Women in procurement: the challenges and the opportunities

Share on facebook
Share on linkedin
Share on twitter
Share on email

As we celebrate International Women’s Day, we asked female talent at 4C Associates about their perceptions and key challenges they face at work, being a woman.

Katie Deem, Senior Manager at 4C Associates shared her appreciation for the progress made so far: “I feel hugely grateful to all the courageous women who have gone before me, who have enabled me to work in a profession where women are equal to their male counterparts. I believe it is important for us all to use our privileged positions to encourage further change across industries and geographies, where inequality is still prevalent, and to showcase that women are as capable to succeed in their career choices, whatever they may be.  Some ways in which I feel we have a responsibility is around inspiring the next generation to break the historical barriers about what is deemed a career suitable to a gender. It is also wonderful to see inclusion and respect for colleagues within the industry who are non-binary or use female pronouns.”

For her and many others it is inspiring to be part of a generation of women who are influencing and becoming leaders in particular fields that were once dominated by male counterparts, to see women celebrate the success, not only of other women but of forward-thinking companies and leaders that drive change, highlighting that everyone has a part  to play in eliminating inequality, not just across gender, but ethnicity, sexuality, economic, and age related prejudice.

“Whilst my views are focused on continues proactiveness for future change, I don’t want to gloss over some of the real issues that women face daily, regardless of their position within a company or field. Those span the balance of creating a positive family environment, whilst succeeding in a career, or sometimes having assertiveness mistaken for aggressive behaviours where the same misjudgement might not be made of a male colleague or be interpreted as “emotional”. I believe we should be kind and compassionate with those around us, creating an inclusive environment to work in. There is much to change in society, but I feel honoured to be among those paving the way for further change in 2022.”, added Katie.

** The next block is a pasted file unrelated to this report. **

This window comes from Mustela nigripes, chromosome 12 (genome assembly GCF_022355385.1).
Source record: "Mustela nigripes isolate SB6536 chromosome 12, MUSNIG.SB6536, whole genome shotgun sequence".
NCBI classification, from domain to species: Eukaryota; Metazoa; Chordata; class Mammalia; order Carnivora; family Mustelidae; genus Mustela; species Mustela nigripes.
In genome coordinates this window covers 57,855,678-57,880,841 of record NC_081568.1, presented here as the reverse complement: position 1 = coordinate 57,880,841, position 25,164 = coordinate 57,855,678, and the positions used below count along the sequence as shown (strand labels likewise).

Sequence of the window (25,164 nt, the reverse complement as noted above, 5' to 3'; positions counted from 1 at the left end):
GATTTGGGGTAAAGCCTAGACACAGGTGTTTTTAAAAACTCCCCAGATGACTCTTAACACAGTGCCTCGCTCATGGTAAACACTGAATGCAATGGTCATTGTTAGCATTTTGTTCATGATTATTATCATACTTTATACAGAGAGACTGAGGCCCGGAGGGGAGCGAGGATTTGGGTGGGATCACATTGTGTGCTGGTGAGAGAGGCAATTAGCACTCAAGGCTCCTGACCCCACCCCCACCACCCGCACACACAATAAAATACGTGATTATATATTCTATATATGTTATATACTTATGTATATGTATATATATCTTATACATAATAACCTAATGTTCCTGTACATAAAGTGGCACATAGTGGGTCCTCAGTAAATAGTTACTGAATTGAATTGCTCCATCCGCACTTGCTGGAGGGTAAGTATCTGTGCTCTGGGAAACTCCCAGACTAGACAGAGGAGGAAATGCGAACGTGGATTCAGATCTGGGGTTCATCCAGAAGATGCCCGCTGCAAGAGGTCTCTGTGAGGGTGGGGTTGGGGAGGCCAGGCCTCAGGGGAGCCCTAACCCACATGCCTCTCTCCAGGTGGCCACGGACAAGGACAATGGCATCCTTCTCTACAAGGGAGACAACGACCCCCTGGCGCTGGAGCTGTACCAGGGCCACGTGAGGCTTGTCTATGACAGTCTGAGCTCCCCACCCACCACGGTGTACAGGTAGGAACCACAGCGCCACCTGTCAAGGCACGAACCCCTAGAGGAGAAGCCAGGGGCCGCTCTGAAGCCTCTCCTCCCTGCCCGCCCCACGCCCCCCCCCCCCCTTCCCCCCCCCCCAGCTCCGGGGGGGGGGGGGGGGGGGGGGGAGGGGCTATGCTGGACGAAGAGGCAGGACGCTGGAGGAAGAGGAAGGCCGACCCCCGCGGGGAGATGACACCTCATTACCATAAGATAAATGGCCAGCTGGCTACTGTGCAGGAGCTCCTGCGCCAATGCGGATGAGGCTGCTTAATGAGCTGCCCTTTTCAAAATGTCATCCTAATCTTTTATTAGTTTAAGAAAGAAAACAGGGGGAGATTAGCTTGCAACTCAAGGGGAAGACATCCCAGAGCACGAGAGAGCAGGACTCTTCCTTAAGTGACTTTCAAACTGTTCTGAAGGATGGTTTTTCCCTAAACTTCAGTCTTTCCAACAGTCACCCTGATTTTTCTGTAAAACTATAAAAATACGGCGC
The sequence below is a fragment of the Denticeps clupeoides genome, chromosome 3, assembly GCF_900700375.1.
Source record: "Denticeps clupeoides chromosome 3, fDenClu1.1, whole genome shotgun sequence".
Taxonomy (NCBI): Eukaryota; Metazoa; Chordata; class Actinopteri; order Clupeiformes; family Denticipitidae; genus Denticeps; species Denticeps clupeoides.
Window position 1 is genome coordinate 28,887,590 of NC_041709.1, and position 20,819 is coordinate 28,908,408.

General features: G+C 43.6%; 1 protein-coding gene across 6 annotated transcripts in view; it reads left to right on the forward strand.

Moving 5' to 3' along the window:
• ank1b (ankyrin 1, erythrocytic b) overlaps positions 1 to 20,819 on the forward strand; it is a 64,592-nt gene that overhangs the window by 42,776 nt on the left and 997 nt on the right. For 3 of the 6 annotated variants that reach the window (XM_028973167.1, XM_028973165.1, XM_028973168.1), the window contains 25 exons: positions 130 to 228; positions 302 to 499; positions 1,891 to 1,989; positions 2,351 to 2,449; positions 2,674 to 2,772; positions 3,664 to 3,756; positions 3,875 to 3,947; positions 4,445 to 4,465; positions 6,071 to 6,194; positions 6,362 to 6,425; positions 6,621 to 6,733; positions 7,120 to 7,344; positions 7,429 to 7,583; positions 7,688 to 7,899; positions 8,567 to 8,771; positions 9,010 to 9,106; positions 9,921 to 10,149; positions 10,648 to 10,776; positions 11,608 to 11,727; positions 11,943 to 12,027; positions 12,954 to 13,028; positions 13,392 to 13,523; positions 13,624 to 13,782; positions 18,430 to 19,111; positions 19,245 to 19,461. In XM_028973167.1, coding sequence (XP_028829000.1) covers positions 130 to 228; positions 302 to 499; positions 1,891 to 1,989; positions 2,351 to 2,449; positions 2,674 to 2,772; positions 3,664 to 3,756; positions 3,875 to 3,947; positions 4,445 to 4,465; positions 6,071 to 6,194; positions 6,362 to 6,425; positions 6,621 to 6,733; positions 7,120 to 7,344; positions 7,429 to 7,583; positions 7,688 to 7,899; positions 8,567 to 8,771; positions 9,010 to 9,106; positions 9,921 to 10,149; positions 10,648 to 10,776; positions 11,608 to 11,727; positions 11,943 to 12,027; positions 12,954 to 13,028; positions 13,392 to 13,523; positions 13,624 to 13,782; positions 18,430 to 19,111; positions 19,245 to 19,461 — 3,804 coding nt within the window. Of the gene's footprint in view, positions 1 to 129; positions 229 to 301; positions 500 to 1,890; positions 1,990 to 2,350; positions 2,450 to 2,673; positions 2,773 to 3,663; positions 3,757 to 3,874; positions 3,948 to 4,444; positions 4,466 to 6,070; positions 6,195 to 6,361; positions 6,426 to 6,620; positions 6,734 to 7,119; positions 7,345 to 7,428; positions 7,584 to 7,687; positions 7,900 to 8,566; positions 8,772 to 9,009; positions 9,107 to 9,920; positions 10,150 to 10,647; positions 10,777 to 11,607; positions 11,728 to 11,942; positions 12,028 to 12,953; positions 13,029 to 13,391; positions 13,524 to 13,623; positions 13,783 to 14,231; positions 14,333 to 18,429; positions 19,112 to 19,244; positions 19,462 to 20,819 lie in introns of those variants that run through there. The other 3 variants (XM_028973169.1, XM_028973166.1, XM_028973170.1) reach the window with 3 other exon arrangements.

“To me, the key challenge women face in procurement is working in a typically male dominated environment which can facilitate expectations around gender norms and standards. Therefore, it can be challenging to not allow other’s expectations of your presentation as a woman in procurement to stop you from reaching your full potential. I feel grateful to have exceptional female role models at 4C which enable me to clearly see my development as a woman in procurement.”, says Charlotte Morley, Analyst at 4C Associates.

Sarah Meakin, Senior Manager at 4C Associates finds that people make assumptions based on physical attributes. “I often find people think you are younger and make assumptions on your experience. Obviously, in this day and age, it is not appropriate to ask about age, however often people don’t ask about your experience and make assumptions you are junior and have no influence. I’ve had situations where people have assumed males in my team are my boss when it was the other way around. I think women then tend to over compensate for this by losing their natural tone and potentially becoming more aggressive in the way they handle certain situations putting them in a negative light.  Linked to this is people associating stereotypes of girliness such as wearing pink or bright nail varnish as being ditzy – I’ve met many people throughout my career who have changed what they would wear.